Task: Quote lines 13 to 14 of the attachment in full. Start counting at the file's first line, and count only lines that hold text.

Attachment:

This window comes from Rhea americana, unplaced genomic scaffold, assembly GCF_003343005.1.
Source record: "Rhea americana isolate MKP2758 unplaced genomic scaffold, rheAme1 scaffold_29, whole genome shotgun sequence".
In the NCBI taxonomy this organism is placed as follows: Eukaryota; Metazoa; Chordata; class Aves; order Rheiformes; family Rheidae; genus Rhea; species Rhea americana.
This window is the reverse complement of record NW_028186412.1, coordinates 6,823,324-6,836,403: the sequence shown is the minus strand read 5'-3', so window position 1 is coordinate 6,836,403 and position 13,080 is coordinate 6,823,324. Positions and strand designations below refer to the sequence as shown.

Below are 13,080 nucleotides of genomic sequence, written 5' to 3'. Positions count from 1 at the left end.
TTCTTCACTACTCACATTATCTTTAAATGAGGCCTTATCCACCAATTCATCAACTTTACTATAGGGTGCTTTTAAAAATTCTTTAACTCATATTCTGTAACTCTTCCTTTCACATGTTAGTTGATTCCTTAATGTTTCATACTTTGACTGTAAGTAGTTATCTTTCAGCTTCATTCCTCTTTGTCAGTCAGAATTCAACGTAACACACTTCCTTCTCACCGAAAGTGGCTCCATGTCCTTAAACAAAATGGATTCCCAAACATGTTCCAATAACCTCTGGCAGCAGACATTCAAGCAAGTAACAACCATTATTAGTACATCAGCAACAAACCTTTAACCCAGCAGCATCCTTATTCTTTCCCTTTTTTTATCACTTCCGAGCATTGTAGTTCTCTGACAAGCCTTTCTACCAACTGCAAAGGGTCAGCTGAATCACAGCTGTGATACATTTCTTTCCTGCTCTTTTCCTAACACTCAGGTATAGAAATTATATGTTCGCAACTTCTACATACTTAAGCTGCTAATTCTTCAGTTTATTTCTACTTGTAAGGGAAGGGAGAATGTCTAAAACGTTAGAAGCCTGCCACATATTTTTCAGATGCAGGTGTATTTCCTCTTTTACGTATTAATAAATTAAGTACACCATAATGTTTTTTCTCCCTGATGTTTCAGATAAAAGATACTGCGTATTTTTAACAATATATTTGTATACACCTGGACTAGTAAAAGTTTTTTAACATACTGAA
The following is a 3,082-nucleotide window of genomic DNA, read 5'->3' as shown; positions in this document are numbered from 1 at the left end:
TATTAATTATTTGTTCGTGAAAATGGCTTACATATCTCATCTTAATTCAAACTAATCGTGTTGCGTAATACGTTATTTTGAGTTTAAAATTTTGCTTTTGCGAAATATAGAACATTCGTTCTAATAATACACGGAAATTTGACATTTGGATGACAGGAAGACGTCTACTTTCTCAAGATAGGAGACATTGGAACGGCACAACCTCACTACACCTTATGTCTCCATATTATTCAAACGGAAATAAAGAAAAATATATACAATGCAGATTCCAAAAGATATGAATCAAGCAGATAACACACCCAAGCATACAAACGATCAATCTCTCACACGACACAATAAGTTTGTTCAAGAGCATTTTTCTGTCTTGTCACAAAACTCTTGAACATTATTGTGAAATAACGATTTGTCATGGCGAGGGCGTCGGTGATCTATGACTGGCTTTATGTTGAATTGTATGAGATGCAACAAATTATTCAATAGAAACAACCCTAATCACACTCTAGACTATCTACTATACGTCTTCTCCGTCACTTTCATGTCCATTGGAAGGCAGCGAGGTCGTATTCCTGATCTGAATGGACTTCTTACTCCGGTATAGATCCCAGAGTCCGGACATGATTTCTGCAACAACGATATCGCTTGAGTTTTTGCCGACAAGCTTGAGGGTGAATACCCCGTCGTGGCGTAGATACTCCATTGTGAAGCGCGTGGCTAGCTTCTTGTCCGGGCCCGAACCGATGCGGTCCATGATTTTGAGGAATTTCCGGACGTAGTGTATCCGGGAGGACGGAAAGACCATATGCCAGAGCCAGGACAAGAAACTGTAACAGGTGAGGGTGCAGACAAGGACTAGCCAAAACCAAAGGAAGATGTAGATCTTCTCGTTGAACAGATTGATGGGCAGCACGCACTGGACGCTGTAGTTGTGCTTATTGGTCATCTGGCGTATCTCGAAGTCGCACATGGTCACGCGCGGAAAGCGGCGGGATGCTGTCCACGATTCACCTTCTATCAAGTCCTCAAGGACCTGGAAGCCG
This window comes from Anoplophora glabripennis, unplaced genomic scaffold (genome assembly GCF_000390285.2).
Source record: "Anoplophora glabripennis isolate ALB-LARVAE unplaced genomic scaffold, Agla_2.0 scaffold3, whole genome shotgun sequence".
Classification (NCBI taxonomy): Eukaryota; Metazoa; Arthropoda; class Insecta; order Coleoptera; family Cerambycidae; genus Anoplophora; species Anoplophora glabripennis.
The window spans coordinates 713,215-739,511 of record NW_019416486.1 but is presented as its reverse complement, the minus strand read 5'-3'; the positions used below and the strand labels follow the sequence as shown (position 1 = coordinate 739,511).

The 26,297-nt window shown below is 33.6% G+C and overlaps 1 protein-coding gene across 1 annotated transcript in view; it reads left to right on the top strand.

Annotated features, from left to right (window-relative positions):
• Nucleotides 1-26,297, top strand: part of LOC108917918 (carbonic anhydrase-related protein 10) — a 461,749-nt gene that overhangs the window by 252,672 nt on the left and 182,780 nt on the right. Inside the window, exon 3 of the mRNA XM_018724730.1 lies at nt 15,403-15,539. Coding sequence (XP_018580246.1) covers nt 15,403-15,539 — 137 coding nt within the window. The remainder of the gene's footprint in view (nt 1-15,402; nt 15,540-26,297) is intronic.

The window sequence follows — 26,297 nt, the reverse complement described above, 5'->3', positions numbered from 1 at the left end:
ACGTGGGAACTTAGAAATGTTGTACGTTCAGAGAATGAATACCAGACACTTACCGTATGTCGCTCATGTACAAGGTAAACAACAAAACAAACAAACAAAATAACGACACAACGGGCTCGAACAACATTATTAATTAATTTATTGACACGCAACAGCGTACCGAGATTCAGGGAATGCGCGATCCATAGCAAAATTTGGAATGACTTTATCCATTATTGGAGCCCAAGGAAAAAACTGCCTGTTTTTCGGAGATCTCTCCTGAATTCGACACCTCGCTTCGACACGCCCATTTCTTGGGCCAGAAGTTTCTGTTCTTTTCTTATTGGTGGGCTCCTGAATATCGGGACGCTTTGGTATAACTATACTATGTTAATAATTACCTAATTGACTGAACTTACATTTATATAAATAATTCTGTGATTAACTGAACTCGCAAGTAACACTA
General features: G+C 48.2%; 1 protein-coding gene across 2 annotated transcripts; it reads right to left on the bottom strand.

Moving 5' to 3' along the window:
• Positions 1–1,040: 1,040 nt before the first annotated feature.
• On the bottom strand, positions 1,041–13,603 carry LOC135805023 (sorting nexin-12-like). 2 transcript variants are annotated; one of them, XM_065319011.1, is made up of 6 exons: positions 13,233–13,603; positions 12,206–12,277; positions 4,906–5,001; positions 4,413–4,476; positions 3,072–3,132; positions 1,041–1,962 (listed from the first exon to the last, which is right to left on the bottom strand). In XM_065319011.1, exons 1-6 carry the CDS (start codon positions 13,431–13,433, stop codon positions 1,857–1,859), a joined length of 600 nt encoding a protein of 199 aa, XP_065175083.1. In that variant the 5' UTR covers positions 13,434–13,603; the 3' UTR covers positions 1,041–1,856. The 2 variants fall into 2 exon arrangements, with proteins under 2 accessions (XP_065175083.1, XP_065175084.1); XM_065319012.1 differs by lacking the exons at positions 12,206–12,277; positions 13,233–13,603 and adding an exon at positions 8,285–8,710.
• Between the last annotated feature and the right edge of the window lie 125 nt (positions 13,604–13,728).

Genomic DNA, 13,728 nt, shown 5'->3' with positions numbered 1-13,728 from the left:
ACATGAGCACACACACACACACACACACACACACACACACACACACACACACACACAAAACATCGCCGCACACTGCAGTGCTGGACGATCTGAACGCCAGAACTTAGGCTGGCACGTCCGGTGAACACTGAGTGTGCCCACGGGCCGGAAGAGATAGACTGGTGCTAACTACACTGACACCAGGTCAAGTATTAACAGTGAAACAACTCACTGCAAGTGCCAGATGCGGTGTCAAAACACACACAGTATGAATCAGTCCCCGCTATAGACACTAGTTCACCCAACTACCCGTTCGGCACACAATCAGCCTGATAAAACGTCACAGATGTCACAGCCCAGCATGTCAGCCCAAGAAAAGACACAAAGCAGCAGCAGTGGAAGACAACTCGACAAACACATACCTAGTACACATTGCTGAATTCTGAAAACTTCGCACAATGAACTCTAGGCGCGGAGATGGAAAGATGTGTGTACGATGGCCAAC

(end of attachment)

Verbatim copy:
The 26,297-nt window shown below is 33.6% G+C and overlaps 1 protein-coding gene across 1 annotated transcript in view; it reads left to right on the top strand.

Annotated features, from left to right (window-relative positions):